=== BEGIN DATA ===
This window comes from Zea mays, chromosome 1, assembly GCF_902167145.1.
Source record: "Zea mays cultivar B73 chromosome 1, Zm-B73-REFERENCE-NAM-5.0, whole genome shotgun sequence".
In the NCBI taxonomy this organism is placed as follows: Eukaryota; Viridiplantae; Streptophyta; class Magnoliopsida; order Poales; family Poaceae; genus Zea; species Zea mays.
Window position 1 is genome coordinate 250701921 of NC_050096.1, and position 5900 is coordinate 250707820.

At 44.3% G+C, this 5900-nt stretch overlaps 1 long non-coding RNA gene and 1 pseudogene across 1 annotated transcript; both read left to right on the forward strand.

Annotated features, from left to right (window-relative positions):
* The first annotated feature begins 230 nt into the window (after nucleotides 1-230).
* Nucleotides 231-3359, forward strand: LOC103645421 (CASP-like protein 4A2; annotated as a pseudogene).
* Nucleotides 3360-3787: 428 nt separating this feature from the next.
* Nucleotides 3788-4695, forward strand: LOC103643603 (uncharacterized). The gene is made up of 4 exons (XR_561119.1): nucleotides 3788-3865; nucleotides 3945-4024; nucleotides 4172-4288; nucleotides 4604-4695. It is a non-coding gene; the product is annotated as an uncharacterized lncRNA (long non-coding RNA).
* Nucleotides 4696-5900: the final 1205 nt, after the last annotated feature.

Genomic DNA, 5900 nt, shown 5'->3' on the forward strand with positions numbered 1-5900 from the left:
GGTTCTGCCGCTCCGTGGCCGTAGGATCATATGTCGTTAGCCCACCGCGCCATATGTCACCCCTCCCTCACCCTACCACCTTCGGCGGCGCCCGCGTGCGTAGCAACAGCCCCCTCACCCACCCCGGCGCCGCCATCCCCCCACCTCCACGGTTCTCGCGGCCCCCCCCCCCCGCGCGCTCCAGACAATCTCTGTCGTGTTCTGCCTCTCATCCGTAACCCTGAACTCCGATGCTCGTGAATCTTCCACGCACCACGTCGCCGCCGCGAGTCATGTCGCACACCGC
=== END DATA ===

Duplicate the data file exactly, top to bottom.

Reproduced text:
This window comes from Zea mays, chromosome 1, assembly GCF_902167145.1.
Source record: "Zea mays cultivar B73 chromosome 1, Zm-B73-REFERENCE-NAM-5.0, whole genome shotgun sequence".
In the NCBI taxonomy this organism is placed as follows: Eukaryota; Viridiplantae; Streptophyta; class Magnoliopsida; order Poales; family Poaceae; genus Zea; species Zea mays.
Window position 1 is genome coordinate 250701921 of NC_050096.1, and position 5900 is coordinate 250707820.

At 44.3% G+C, this 5900-nt stretch overlaps 1 long non-coding RNA gene and 1 pseudogene across 1 annotated transcript; both read left to right on the forward strand.

Annotated features, from left to right (window-relative positions):
* The first annotated feature begins 230 nt into the window (after nucleotides 1-230).
* Nucleotides 231-3359, forward strand: LOC103645421 (CASP-like protein 4A2; annotated as a pseudogene).
* Nucleotides 3360-3787: 428 nt separating this feature from the next.
* Nucleotides 3788-4695, forward strand: LOC103643603 (uncharacterized). The gene is made up of 4 exons (XR_561119.1): nucleotides 3788-3865; nucleotides 3945-4024; nucleotides 4172-4288; nucleotides 4604-4695. It is a non-coding gene; the product is annotated as an uncharacterized lncRNA (long non-coding RNA).
* Nucleotides 4696-5900: the final 1205 nt, after the last annotated feature.

Genomic DNA, 5900 nt, shown 5'->3' on the forward strand with positions numbered 1-5900 from the left:
GGTTCTGCCGCTCCGTGGCCGTAGGATCATATGTCGTTAGCCCACCGCGCCATATGTCACCCCTCCCTCACCCTACCACCTTCGGCGGCGCCCGCGTGCGTAGCAACAGCCCCCTCACCCACCCCGGCGCCGCCATCCCCCCACCTCCACGGTTCTCGCGGCCCCCCCCCCCCGCGCGCTCCAGACAATCTCTGTCGTGTTCTGCCTCTCATCCGTAACCCTGAACTCCGATGCTCGTGAATCTTCCACGCACCACGTCGCCGCCGCGAGTCATGTCGCACACCGC